Penal Code section 1473.7 Appellate Opinion in People v. Landaverde Recently Depublished

On February 7, 2018, the California Court of Appeal certified for publication the second appellate case analyzing issues pertaining to Penal Code section 1473.7.[1]

In its opinion, the appellate court ultimately affirmed the denial of the defendant’s Penal Code section 1473.7 motion, determining that he failed to carry his burden of establishing either deficient performance or prejudice in his IAC claim.

On March 12, 2018, thirty different public and private organizations sent in requests for the depublication of the appellate opinion in People v. Landaverde (2018) 20 Cal. App. 5th 287. On May 16, 2018, the petition for review was denied and the Report of Decisions was directed not to publish in the “Official Appellate Reports” the opinion of People v. Landaverde (2018) 20 Cal. App. 5th 287.

When there is a decision to depublish a Court of Appeal opinion it does not mean that the Supreme Court has overruled the Court of Appeal’s ruling. “Depublication” means that the depublished opinion is not longer precedential and cannot be cited as authority in other matters.

The decision to depublish People v. Landaverde and deny Supreme Court review is significant in that now the Supreme Court has more time to gain a broader perspective on how the statute is being litigated and applying relief before confirming the Supreme Court’s interpretation and broader application of the statute.

DISCLAIMER:

The information in this blog post (“post”) is provided for general informational purposes only, and may not reflect the current law in your jurisdiction. No information contained in this post should be construed as legal advice from Escovar & Avila, LLP or the individual author, nor is it intended to be a substitute for legal counsel on any subject matter. No reader of this post should act or refrain from acting on the basis of any information included in, or accessible through, this Post without seeking the appropriate legal or other professional advice on the particular facts and circumstances at issue from a lawyer licensed in the recipient’s state, country or other appropriate licensing jurisdiction. The information on this website is a communication and is for informational purposes only. The facts of every case are unique and nothing on this page or on this website should be taken as legal advice for any individual case or situation. The information on this website is not intended to create an attorney-client relationship and viewing of this information does not create an attorney-client relationship. The result portrayed in this advertisement was dependent on the facts of this case. Results will differ if based on different facts.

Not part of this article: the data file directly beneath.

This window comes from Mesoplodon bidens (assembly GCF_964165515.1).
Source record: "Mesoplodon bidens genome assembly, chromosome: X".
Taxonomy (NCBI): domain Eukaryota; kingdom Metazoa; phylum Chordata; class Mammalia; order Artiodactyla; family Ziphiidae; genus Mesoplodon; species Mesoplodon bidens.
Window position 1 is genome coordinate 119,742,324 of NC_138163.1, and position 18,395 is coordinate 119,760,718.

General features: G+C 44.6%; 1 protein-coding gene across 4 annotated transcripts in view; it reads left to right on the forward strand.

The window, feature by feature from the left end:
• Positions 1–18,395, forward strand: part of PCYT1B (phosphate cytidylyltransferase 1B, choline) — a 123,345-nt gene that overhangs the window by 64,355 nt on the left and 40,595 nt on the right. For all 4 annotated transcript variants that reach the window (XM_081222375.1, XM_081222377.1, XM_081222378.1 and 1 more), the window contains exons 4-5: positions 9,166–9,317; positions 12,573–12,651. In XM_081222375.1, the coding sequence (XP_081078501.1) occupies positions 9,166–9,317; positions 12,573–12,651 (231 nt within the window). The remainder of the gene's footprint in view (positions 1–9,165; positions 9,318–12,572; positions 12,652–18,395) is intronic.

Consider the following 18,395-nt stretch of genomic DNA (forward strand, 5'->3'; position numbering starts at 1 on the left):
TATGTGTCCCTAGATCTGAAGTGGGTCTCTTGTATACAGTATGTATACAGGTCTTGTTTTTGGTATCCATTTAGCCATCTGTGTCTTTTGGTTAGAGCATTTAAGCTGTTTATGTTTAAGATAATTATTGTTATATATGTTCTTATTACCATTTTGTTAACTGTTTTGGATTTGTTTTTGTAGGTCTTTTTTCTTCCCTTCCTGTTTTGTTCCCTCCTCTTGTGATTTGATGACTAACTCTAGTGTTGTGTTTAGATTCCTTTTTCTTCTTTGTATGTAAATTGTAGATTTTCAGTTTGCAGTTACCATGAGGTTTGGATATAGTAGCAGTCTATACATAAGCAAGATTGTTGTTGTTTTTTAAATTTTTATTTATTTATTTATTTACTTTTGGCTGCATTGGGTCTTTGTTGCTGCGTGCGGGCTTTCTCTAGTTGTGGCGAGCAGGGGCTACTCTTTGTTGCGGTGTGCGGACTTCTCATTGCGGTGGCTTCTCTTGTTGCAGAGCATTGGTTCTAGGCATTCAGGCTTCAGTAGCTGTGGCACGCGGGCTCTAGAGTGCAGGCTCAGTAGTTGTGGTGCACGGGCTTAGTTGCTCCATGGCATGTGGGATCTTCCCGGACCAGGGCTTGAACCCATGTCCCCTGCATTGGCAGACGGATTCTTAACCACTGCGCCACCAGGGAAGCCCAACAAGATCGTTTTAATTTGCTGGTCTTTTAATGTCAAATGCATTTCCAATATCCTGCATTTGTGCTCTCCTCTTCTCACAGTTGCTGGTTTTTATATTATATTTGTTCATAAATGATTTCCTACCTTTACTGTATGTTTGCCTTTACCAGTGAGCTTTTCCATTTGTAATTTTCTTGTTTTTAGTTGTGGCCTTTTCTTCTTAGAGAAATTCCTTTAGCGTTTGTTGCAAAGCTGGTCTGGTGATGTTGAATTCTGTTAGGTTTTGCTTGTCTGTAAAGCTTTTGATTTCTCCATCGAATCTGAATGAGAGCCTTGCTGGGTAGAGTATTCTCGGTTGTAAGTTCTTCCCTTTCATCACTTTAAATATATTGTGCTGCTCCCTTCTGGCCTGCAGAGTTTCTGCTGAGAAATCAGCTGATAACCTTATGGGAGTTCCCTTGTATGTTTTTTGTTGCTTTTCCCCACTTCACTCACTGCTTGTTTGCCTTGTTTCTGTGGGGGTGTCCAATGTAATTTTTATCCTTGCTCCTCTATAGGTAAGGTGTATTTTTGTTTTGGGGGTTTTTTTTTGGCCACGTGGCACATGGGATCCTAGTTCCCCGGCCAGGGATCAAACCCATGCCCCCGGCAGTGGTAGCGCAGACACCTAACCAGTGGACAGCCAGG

[1] Penal Code section 1473.7 became effective on January 1, 2017 and states, in pertinent part, as follows:

(a) A person no longer imprisoned or restrained may prosecute a motion to vacate a conviction or sentence for either of the following reasons:

(1) The conviction or sentence is legally invalid due to a prejudicial error damaging the moving party's ability to meaningfully understand, defend against, or knowingly accept the actual or potential adverse immigration consequences of a plea of guilty or nolo contendere.

(2) Newly discovered evidence of actual innocence exists that requires vacation of the conviction or sentence as a matter of law or in the interests of justice.

(b) A motion pursuant to paragraph (1) of subdivision (a) shall be filed with reasonable diligence after the later of the following:

(1) The date the moving party receives a notice to appear in immigration court or other notice from immigration authorities that asserts the conviction or sentence as a basis for removal.

(2) The date a removal order against the moving party, based on the existence of the conviction or sentence, becomes final.

(c) A motion pursuant to paragraph (2) of subdivision (a) shall be filed without undue delay from the date the moving party discovered, or could have discovered with the exercise of due diligence, the evidence that provides a basis for relief under this section.

Categories: